SOCO Student Media from Colorado State University Pueblo

The Today

SOCO Student Media from Colorado State University Pueblo

The Today

SOCO Student Media from Colorado State University Pueblo

The Today

Germany sends its modern tanks to Ukrainian troops

Photo by Pexels. Reichstag Building in Berlin, Germany

By Julian Volk

After many weeks of deliberation from the German government and intense pressure from its allies, Germany has officially sent 80 plus tanks to Ukraine amidst Ukraine’s major conflict with Russia. 

The tanks sent to Ukraine include Leopard 2 and German-manufactured tanks. The pressure to send the Leopard 2s came when Ukrainian President, Volodymyr Zelensky, called for “total help” back in May of 2022. Zelensky has continued to emphasize to the United Nations that Ukraine’s military equipment is outmatched compared to Russia’s more modern equipment. Ukraine has said they must fight with “rusted” Soviet-era arms. Many countries rushed to aid Ukraine after their call for greater help; however, Germany remained hesitant. 

This type of hesitance is not new for Germany. Ever since the end of WWII, Germany has tried to stay out of the way of foreign affairs, being labeled a “pacifist” by foreign policy circles. However, this has been discounted with Germany sending numerous arms during the Serbian war in the ‘90s and more recently in 2014 when they sent arms to Iraq. But Germany does still seem to stay reluctant when it comes to it.

Germany’s seemingly coy philosophy can be boiled down to a preference not to engage in foreign affairs. Many people point to the possibility of not wanting to be seen as a global power due to their past. In WWII, Germany used their immense military prowess to attempt to become the World’s leading power. Ever since then, Germany has tried to move on from that past and could fear that expressing its power may lead to a similar future. 

Another reason people are claiming Germany was initially not sending the tanks to Ukraine is the Nord Stream pipeline, a natural gas pipeline that runs from Russia to Germany via the Baltic Sea. The pipeline is owned by Gazprom, a Russian company currently under sanctions from the U.S. and multiple other countries. Russia makes up about 32% of Germany’s natural gas imports. An effort to create a second Nord Stream line in Germany was attempted before and during the war but was halted and ultimately scrapped after an explosion that destroyed a portion of the line.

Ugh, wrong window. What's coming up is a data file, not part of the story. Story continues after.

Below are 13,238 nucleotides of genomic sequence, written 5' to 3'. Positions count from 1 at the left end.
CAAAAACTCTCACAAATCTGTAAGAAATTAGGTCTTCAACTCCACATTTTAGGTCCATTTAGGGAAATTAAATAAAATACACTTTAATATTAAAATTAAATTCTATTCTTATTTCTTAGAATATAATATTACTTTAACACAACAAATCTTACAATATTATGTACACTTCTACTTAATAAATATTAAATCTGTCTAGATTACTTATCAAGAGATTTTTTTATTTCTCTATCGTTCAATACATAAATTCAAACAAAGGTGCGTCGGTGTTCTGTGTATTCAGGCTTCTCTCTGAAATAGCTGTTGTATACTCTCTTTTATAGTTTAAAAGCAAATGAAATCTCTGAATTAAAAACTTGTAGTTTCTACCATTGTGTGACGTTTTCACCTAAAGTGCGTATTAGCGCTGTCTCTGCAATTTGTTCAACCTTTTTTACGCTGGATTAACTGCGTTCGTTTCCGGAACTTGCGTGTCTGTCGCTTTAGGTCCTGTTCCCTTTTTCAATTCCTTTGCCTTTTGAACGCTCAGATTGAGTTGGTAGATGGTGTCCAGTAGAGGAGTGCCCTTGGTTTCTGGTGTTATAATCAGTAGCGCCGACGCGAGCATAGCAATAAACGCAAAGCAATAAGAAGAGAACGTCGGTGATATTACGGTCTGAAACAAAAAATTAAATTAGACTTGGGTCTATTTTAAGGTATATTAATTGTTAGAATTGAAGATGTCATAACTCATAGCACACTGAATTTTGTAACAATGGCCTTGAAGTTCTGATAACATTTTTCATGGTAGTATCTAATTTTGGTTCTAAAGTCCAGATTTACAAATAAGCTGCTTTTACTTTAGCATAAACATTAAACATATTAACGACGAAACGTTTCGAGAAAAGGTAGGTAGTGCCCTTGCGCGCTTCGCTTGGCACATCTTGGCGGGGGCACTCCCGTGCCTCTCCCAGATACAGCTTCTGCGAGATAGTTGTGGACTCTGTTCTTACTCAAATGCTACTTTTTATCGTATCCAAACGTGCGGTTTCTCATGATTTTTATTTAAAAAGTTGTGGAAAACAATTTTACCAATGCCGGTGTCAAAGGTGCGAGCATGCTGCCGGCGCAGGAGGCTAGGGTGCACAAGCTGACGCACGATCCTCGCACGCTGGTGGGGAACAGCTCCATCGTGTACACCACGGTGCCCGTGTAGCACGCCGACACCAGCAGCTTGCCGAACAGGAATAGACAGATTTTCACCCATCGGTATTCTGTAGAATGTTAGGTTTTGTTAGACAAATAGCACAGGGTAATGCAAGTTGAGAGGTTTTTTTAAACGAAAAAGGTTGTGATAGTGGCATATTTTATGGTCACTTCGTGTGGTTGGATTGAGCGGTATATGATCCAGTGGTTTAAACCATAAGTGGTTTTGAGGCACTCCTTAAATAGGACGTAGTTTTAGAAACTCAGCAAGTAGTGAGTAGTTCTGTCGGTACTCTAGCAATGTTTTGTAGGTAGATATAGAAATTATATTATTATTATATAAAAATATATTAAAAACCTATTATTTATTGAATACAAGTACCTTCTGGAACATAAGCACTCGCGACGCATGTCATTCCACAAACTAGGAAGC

Germany has been attempting to bolster their military power, however. At the beginning of the war between Ukraine and Russia, Germany’s Chancellor, Olaf Scholz, spoke to the United Nations about putting $108 billion towards modernizing their military. This was done as, geographically, a takeover of Ukraine could lead Russia to continue to move further west, ultimately beginning a war with the Germans. But, what Scholz had claimed has yet to come to fruition. 

Another major issue with Germany’s reluctance has been the ability of other nations to send their Leopard 2s to Ukraine. The Leopard 2 has become a key component of many European countries and Canada’s and Turkey’s military arms. The issue is that all arms purchased from Germany must be approved by Berlin to be transferred to a third country, according to CNN. Meaning that the transfer of the Leopard 2s from the countries, as mentioned earlier had to be approved by Berlin to be sent to Ukraine. Approving the transfer of the tanks added even more pressure on Germany to get them sent over to Ukraine.

But why are the Leopard 2s so crucial for Ukraine to have acquired? Leopard 2s were manufactured in 1979 and are considered one of the best battle tanks in the World. Ukraine’s current arms are “too old” as they are primarily Soviet-era weapons. Ukraine has called Russia’s arms “much more superior” than theirs. So, it is no doubt that the inclusion of the Leopard 2s in Ukraine’s arsenal will largely help their battle. 

With the approval of Germany to now send the Leopard 2s to Ukraine, Germany is now pressuring other countries to act quickly in sending theirs. Appointed as Germany’s new Defense Minister just a month ago, Boris Pistorius met with Poland on Wednesday, February 8th, 2023, to discuss possibly sending more tanks than initially planned. 

Germany’s new Cabinet of Defense could decide to be more involved in foreign affairs with its new policy. All leaders across the board will have to play this carefully if that happens. Any and all actions made by the world’s leaders could change the outcome of Europe’s future entirely.

Leave a Comment
Donate to The Today

Your donation will support the student journalists of Colorado State University Pueblo. Your contribution will allow us to purchase equipment and cover our annual website hosting costs.

More to Discover
Donate to The Today

Comments (0)

All The Today Picks Reader Picks Sort: Newest

Your email address will not be published. Required fields are marked *